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Where Art Meets Music: Reconstructing the Rhythms of Black Histories through Contemporary Art
November 8 @ 6:00 pm - 8:00 pm$5 - $15
The NBMAA is excited to present a new series that looks at the unique intersection of the visual arts and music. Using our permanent collection as inspiration, musicians and scholars will interpret select periods of artistic and musical innovation in America and abroad.
The New Britain Museum of American Art’s 2015 installation of artist Titus Kaphar’s The Vesper Project examines the effort to reconstruct Black histories. The work examined a family history and the racial truths hidden in bloodlines, biography, and buildings that were invisible to descendants. Creating the massive, sculptural statement—a disintegrating 19th-century American house—pushed Kaphar into an improvisational space that meant negotiating between disciplines and media.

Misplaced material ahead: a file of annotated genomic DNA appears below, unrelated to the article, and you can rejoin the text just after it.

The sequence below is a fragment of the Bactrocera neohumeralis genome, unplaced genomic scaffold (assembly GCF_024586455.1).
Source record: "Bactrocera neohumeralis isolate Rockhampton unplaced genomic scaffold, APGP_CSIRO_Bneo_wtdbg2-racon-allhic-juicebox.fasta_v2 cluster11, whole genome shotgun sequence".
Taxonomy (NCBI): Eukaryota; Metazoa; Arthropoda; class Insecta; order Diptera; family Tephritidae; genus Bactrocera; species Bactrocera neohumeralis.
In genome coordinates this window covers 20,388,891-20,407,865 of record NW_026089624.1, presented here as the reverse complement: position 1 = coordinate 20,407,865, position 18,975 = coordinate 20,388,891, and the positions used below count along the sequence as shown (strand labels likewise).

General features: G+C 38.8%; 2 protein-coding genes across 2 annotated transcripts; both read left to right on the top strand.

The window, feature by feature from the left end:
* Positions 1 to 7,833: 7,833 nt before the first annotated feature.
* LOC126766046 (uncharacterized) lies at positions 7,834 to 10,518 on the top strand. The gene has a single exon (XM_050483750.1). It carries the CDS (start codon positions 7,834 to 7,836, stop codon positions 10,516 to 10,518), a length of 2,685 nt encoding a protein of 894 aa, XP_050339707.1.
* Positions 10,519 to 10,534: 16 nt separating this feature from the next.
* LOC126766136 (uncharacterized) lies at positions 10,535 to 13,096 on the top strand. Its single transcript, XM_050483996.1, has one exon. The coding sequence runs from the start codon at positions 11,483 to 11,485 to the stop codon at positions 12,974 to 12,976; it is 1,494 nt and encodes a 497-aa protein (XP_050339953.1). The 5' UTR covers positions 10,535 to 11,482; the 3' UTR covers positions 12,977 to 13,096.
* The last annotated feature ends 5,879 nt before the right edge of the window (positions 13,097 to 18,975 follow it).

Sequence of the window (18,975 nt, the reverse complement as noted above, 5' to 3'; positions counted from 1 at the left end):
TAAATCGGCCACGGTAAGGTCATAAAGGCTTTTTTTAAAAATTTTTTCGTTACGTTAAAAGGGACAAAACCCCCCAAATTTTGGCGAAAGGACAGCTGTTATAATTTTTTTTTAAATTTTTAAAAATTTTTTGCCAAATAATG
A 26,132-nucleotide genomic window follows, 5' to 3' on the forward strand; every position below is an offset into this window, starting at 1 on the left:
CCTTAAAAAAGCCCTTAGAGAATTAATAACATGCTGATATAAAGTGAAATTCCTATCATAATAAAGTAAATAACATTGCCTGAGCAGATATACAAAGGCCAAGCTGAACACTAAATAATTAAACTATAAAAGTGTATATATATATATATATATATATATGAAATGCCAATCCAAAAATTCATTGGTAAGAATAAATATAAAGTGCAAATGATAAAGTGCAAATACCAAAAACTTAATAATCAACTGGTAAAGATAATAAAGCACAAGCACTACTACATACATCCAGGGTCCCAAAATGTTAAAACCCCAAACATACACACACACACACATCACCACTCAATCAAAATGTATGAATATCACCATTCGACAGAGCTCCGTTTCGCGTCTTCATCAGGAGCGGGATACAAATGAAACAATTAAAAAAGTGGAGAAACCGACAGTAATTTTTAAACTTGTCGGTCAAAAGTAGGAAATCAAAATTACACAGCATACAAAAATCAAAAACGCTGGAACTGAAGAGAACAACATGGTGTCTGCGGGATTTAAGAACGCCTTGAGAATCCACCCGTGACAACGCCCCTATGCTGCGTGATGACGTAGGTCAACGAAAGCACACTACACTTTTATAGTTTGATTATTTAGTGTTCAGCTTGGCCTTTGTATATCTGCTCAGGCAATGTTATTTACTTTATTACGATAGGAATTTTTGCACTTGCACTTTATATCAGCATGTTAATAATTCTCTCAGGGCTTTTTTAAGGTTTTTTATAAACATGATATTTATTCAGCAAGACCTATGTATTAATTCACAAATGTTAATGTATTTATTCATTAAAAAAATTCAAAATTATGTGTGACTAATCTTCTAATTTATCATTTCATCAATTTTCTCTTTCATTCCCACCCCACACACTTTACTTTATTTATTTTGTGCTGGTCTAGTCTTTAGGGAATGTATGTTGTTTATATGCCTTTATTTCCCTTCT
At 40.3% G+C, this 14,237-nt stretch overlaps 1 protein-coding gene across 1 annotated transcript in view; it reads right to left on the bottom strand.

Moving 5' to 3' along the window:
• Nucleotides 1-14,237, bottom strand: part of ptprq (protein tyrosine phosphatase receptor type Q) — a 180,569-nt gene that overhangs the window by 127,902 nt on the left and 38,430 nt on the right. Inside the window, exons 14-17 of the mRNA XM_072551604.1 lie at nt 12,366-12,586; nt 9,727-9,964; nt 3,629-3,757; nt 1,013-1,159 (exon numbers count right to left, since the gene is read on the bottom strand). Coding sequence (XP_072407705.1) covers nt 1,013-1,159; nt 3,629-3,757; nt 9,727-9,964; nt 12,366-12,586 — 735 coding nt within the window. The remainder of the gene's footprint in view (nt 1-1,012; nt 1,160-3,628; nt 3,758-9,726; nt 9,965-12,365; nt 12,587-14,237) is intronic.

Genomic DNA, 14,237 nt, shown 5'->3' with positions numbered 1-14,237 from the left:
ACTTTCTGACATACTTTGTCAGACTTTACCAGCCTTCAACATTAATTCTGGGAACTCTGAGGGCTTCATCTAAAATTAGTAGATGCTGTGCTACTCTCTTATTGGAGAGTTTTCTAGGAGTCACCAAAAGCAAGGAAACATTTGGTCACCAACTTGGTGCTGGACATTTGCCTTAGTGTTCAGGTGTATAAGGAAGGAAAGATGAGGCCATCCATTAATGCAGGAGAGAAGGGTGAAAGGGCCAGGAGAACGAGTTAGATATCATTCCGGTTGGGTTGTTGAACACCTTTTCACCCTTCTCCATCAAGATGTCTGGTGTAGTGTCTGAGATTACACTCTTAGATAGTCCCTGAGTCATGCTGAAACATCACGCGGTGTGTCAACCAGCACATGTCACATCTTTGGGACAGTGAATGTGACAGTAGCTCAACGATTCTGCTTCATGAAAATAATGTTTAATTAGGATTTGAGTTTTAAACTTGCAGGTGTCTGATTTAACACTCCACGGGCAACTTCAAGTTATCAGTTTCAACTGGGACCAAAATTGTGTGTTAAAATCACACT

Improvisation is a key element to the music of jazz, which originated in African-American communities in New Orleans in the early 19th and 20th centuries. Each time a musician or group of musicians perform a piece it will be reinterpreted and improvised based upon mood, experience, and interactions in the moment. Dr. Frank Mitchell, Executive Director of The Amistad Center for Art & Culture, will discuss how Kaphar’s efforts link him to a cohort of artists reimagining and improvising these stories between time, history, and identity. Nat Reeves, a prominent musician and educator at The Hartt School, Jackie McLean Institute of Jazz, will punctuate this dialogue with a jazz ensemble.
Where Art Meets Music is generously funded by the Richard P. Garmany Fund, Hartford Foundation for Public Giving.